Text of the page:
Clean Eating Oils
Many of us have been taught to view all oil and fat as the enemy. But the truth is the body needs some healthy fat in order to function well and stay healthy. Cutting out fat all together, even if you are watching your weight, is never advised.
The amount of healthy fat you consume, will of course, need to be somewhat influenced by your own personal weight control needs.
That said, there are a number of healthy oils that fit into a clean eating regime well. I’m going provide a full list for the sake of reference. However, I want to be clear that you do not need to stock all of these oils in your pantry, nor should you. There is only so much oil you can consume, even if it is a healthy oil. And any oil has a somewhat limited shelf life before it will begin to go rancid. So there is just no need to have more than one or two oils on hand – maximum three, depending on how adventurous you are in your cooking and food preparation. Don’t complicate your life by having more ingredients on hand than you need.
My number one choice for a healthy, clean eating oil is coconut oil.
Speaking for myself, I keep a total of three healthy, “clean” oils in my pantry. But you can easily get by with just one. If I were to choose just one, my recommendation would be Coconut oil. For a long time that was all I used, but I’ve broadened my horizons a little, which I’ll explain momentarily.
The three oils I keep on hand are:
- Coconut Oil – One of the absolute healthiest oils available. Coconut oil is considered a superfood. It can withstand high heat unlike many oils, so can be used for everything from baking to frying (not that I personally fry anything that often…). Its fabulous on a slice of 100% toasted whole wheat toast in place of butter or margarine. It tends to remain in solid form, so its not well suited for using in salad dressings, for that you can use MCT oil which is very closely related to coconut oil (I used to do this, but in the interest of keeping fewer ingredients on hand, I’m now using olive oil in place of MCT oil for the time being). For the most part, whenever I come across oil, butter or margarine in a recipe, if it cant be eliminated all together (it often can), I replace it with coconut oil. You will find more information about coconut oil and its virtues further on.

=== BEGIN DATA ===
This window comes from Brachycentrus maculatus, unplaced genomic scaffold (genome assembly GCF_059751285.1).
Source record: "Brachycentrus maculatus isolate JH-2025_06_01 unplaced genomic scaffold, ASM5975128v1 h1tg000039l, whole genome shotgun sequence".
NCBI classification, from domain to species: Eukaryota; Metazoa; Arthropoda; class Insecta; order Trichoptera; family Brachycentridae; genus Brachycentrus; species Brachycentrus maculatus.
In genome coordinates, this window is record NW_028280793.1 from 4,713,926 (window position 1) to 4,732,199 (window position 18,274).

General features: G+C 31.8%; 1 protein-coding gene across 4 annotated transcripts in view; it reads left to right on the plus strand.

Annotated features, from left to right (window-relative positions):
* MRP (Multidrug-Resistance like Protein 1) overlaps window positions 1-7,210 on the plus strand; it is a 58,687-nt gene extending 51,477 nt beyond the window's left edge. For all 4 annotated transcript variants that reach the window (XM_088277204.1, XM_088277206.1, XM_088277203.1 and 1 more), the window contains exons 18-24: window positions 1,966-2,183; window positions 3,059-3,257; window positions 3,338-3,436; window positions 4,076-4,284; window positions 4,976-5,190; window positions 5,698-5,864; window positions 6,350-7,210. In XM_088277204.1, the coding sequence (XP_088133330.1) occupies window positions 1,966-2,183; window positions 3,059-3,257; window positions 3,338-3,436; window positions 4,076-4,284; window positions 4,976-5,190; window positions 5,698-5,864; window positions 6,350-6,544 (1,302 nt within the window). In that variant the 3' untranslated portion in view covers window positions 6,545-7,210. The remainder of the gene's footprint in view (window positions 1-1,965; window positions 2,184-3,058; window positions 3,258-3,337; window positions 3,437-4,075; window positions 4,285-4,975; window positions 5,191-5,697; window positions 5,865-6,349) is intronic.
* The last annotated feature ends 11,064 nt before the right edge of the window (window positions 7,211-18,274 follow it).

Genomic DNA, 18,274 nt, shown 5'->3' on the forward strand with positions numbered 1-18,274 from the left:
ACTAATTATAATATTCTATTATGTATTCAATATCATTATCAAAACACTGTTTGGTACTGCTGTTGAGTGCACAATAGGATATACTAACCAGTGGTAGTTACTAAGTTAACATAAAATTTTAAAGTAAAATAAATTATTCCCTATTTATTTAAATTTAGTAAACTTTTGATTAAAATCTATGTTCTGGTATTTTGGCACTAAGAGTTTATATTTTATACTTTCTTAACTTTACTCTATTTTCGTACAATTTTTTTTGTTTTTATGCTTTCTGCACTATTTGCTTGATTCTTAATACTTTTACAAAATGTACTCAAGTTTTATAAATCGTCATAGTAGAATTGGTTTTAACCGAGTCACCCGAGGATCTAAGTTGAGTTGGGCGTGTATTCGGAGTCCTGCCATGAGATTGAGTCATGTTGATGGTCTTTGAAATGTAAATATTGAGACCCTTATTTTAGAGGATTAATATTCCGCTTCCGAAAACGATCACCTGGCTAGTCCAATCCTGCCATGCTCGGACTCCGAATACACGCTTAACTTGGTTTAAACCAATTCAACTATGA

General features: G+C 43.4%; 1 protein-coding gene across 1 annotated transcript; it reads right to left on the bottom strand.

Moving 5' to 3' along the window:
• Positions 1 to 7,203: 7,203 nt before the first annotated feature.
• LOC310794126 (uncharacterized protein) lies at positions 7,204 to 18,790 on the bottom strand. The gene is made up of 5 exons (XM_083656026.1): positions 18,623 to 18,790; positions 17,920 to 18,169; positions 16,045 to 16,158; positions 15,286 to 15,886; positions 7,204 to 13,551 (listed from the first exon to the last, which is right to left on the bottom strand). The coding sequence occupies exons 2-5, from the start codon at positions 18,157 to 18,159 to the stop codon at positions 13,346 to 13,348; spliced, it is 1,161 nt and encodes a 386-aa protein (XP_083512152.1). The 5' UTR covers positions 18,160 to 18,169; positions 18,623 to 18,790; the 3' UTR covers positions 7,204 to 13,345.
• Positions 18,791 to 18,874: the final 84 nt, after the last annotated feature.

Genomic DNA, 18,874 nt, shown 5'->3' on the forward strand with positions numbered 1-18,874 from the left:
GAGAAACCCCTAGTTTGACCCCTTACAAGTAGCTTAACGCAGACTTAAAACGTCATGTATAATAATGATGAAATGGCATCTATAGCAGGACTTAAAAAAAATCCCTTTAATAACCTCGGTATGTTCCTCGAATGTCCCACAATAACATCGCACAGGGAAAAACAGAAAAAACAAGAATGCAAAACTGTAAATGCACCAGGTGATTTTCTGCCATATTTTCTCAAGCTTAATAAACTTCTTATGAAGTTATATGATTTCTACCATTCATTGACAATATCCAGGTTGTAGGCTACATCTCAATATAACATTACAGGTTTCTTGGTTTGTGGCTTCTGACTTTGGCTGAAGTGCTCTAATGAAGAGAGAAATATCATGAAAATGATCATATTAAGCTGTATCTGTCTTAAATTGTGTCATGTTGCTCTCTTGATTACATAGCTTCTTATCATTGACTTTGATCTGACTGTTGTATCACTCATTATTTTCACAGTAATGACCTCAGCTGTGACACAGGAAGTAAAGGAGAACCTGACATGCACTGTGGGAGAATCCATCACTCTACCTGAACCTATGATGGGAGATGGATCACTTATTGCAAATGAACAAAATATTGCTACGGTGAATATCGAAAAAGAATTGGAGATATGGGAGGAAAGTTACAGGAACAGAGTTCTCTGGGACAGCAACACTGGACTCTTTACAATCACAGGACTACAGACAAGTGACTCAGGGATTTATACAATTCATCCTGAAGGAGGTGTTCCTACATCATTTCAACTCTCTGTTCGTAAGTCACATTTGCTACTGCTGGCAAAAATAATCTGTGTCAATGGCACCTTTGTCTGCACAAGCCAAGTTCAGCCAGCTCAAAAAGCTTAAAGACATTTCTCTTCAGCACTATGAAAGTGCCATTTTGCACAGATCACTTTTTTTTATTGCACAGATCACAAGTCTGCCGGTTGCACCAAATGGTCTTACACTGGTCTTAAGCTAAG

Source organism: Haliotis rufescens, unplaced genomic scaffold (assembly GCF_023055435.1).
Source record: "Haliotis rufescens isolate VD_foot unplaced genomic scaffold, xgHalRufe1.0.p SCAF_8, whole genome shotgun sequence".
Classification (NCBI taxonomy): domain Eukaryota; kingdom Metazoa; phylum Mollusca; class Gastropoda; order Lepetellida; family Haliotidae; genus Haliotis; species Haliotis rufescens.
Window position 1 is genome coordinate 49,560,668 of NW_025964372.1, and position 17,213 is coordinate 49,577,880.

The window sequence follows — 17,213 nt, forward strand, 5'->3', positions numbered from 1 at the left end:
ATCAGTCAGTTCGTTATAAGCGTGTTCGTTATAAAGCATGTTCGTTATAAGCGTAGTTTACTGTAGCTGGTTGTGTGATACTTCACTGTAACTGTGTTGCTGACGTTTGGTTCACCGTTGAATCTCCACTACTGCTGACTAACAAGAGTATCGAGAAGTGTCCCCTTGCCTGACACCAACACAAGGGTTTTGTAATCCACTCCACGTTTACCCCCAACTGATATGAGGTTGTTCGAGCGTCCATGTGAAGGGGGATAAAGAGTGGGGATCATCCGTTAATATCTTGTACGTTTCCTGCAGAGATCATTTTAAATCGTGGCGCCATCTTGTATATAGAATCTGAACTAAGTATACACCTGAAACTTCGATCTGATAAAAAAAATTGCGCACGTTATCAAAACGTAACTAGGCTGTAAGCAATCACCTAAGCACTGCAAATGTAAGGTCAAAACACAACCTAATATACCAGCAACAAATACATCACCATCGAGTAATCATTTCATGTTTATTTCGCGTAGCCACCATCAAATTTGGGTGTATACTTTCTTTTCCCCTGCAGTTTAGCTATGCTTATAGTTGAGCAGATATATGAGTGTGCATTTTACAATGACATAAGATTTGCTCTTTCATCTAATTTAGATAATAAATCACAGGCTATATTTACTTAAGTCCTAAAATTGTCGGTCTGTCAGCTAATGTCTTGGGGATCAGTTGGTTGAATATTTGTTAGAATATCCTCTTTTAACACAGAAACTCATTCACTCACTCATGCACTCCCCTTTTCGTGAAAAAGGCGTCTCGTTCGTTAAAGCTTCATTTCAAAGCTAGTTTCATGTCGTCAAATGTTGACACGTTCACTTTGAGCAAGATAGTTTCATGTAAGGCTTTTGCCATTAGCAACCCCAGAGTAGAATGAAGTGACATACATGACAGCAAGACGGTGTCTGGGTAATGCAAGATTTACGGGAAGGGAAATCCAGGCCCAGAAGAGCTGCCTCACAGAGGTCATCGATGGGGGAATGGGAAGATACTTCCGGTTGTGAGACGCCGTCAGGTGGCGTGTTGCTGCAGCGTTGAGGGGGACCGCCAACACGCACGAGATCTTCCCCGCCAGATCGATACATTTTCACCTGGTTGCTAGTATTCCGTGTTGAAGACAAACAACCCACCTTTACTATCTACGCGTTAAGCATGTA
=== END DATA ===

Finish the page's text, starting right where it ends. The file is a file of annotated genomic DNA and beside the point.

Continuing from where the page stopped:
- Olive Oil – I use olive oil for my clean, home made salad dressings. And on the rare occasion that I bake (my metabolic type requires me to go low-carb darn it!) I may replace any oil if required with either coconut oil (liquified) or olive oil. Many people are not aware that olive oil should not actually be used for cooking, except for over very low heat. Olive oil has a low smoke point, which means that at higher temperatures it will begin to let off smoke. Not necessarily a lot of smoke, but still smoke. If its not a lot of smoke, you may think its not a big deal. But it is. The smoke indicates that nitrates are being released into your food. Nitrates are known carcinogens – in other words they can cause cancer.
- Sesame Oil – I keep Sesame Oil in my pantry simply because on occasion I like to make Asian inspired food or do a little oriental cooking to mix things up a bit. A lot of my recipes call for Sesame Oil becuase of the distinct Asian flavor it introduces. Without this particular flavored oil, the recipes are noticeably lacking. Fortunately, sesame oil is classified as clean, but should be used in very small amounts because it does contain some monounsaturated fats as well as omega-6 fatty acids (without being balanced with equal amounts of omega-3 acids. The problem with this will be explained in more detail further on).
So as you go through this section, keep in mind that you probably will never need to buy many of the oils listed here – I am merely listing them in the interest of being thorough. The top two are, well just that – the top two!